Conversation with Photographer Mickey Aloisio


Tell me about what initially attracted you to photography?

I think I was initially attracted to photography through skateboarding when I was younger. I had a friend who would always take photos of us and make skate montages. I remember thinking how cool it was that he, unlike all the others, had the chance to create something more out of skateboarding, how for him, the act served two purposes. From there, I was interested in seeing what I could create out of my own experiences.

Whose work inspires you the most right now?

Right now I think I’m most inspired by Jimmy Desana. I bought his book Suburban, released by aperture at the Moma PS1 book fair in 2016. At the time I wasn’t quite sure what attracted me so much to the work. But seeing how my work has been evolving since, I find it that it has been an encouraging push to be more free with the amount of experimentation within my portraits. Examining his usage of found objects within domestic spaces in relation with his subjects, I have been more reliant on props and incorporating the space with each subject in a more humorous and less typical or standard way. I’m as well constantly inspired by countless peers and other contemporary photographers and artists dealing with queer culture of todays world.

Can you tell me about the photo series you shared with us?

So the series I shared with you is the outcome of a trip where I spent two months traveling through Europe. It kind of turned into this quest of self identity through creating self-portraits alongside other queer men I met along the way. I think each portrait was an opportunity to experience someone and the chemistry or tension between us that felt very authentic and genuine. Each portrait, or even each situation within a shoot felt very different than the other. It was a lot about responding to each-other, a lot of giving and taking and assertion and submission, reversed and accepted between two strangers. Each shoot was a bit of a performance where both parties involved walked away learning a little bit more about themselves.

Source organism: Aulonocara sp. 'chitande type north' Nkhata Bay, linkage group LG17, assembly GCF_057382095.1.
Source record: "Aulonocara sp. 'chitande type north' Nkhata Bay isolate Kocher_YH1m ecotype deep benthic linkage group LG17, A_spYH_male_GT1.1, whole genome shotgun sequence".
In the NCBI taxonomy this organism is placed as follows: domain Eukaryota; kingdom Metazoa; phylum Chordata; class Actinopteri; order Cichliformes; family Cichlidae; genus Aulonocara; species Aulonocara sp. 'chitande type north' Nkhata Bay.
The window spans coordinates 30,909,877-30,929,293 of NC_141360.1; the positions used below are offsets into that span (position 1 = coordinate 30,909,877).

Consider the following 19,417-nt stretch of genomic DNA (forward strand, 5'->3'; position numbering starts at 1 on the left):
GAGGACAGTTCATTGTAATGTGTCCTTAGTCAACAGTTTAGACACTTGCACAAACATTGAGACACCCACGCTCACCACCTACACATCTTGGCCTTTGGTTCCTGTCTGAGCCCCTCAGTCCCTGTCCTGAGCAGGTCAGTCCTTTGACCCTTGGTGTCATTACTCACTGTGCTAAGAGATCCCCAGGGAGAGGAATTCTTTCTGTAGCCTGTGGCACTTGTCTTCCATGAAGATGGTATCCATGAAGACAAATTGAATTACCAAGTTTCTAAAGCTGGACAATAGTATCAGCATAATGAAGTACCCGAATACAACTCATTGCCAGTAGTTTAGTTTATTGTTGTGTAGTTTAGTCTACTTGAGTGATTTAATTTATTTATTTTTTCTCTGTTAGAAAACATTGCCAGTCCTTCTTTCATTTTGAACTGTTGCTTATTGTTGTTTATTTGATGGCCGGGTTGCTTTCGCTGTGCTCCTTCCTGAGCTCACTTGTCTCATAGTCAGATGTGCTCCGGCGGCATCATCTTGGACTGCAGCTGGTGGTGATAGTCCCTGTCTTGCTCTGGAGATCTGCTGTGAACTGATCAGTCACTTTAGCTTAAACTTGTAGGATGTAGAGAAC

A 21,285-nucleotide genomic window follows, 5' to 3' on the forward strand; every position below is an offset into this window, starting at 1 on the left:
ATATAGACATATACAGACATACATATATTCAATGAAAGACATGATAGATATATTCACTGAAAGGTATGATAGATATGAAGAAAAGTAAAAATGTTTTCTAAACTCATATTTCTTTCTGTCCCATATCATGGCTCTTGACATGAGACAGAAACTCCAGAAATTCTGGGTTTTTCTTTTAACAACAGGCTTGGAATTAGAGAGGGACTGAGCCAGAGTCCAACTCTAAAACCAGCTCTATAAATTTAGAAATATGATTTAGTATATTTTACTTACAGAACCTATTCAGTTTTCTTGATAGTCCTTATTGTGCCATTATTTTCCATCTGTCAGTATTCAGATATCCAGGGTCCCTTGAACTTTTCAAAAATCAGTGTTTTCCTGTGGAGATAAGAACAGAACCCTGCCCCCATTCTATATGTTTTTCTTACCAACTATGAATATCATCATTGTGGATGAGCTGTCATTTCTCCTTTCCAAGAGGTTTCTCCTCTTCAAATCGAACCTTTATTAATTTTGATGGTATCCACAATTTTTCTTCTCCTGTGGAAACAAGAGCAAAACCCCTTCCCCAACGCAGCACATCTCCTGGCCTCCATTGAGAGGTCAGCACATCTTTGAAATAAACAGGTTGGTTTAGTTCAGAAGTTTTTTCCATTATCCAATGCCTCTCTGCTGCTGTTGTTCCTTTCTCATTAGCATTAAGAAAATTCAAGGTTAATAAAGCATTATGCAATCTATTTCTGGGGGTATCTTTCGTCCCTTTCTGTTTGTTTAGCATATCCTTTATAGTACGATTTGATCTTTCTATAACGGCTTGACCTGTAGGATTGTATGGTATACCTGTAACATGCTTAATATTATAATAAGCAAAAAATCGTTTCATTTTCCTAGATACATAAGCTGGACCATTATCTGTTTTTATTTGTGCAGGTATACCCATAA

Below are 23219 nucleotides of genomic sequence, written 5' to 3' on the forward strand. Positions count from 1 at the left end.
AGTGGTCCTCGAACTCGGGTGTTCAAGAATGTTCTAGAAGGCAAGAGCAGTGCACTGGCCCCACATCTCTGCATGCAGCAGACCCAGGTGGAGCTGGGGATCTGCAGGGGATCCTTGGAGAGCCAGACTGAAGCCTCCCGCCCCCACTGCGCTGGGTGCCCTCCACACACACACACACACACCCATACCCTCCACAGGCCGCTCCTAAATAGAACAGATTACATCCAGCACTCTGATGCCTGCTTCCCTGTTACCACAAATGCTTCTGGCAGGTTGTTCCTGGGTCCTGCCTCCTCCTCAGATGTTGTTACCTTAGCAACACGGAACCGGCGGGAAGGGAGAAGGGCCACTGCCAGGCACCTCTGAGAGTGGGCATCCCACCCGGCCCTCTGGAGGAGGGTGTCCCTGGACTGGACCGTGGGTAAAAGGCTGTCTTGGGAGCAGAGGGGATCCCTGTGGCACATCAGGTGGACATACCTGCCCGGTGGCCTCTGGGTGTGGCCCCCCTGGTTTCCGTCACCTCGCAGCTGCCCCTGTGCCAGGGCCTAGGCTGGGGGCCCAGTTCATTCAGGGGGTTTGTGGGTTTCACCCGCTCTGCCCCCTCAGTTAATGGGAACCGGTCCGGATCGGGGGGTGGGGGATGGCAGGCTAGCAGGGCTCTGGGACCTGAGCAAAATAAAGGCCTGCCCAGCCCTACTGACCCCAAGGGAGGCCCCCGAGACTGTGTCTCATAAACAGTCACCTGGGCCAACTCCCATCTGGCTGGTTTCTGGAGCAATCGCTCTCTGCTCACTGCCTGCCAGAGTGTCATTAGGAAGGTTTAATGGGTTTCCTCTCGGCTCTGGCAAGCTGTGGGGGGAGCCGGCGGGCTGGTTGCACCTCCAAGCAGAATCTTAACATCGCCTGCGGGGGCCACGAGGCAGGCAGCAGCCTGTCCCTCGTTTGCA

What do you hope your work makes people feel?

It’s hard to say what I hope people feel when they look at my work but what I can say is that I try to create a situation which provides a narrative that leaves interpretation open for the viewer. My work is a lot about suggestion or mystery, ‘what really went on in those moments in between each photograph?’, ‘Why this?’ or, ‘How’d they come to this?’, ‘Who’s who in these photographs?”, and ’How does sexuality, desire, or longing fit into these characters or situations?’ I hope overall the work speaks about human connectivity and that it leaves the viewer with a feeling of wonderment or amusement in the lives or personalities of those involved.

Can you share some details about your process?

A lot of my process is very spontaneous. I usually come into someone’s space, completely new to me, and based on what’s provided within the space, I start the process of trial and error. Positioning of the model, or model and I, and the objects that we interact with, or situations we decide to create or enact, are all a part of an experience where we together create something specific for each photograph. Humor, personality, and trust all play a large part in the outcome of each photograph. Not knowing what to expect before hand, and not knowing how to create the moment again in the future. As far as technically, the camera becomes detached from my myself, leaving there to be three entities in the room. The model, myself, and the tripod supported camera on a timer. Creating a void between subject and I and camera, ultimately allowing us to be less restricted by an otherwise very obvious presence of the camera.

What projects are you planning? What's on the horizon?

Currently, I’m working on an couple new editorial projects that should be released in September. I’m also having my first solo show in New York this December at the Leslie Lohman Museum of Gay and Lesbian Art - Prince Street Project Space. I plan on showing much of my Europe work as well as some of my work from the previous years. Very excited to see how it all comes together.


See Mickey’s work in Math Magazine Issue Seven

MacKenzie Peck